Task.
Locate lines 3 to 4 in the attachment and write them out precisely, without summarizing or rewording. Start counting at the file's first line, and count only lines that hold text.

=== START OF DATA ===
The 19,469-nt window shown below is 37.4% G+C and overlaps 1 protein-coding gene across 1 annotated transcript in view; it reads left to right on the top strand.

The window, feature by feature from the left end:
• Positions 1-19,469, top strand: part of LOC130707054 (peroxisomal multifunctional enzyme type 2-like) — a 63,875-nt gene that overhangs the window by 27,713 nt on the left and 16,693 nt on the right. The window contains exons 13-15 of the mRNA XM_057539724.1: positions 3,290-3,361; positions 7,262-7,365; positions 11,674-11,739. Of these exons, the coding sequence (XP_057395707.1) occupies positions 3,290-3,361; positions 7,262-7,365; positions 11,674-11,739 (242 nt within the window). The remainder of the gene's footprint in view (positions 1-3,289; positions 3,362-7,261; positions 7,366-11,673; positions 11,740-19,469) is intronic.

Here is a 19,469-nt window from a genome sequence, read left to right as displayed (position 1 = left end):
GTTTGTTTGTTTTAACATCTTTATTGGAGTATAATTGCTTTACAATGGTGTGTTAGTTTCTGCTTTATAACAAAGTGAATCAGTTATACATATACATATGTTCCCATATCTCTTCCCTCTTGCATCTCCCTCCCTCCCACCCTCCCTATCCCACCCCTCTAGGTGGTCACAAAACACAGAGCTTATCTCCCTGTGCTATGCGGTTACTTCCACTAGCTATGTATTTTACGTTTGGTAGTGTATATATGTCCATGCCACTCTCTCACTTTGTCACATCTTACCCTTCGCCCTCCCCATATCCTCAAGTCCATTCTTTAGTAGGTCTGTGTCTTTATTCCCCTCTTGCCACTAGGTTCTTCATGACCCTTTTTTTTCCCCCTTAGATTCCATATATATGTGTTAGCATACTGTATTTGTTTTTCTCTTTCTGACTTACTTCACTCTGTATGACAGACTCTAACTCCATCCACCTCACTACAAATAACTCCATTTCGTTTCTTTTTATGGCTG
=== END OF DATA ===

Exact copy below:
• Positions 1-19,469, top strand: part of LOC130707054 (peroxisomal multifunctional enzyme type 2-like) — a 63,875-nt gene that overhangs the window by 27,713 nt on the left and 16,693 nt on the right. The window contains exons 13-15 of the mRNA XM_057539724.1: positions 3,290-3,361; positions 7,262-7,365; positions 11,674-11,739. Of these exons, the coding sequence (XP_057395707.1) occupies positions 3,290-3,361; positions 7,262-7,365; positions 11,674-11,739 (242 nt within the window). The remainder of the gene's footprint in view (positions 1-3,289; positions 3,362-7,261; positions 7,366-11,673; positions 11,740-19,469) is intronic.

Here is a 19,469-nt window from a genome sequence, read left to right as displayed (position 1 = left end):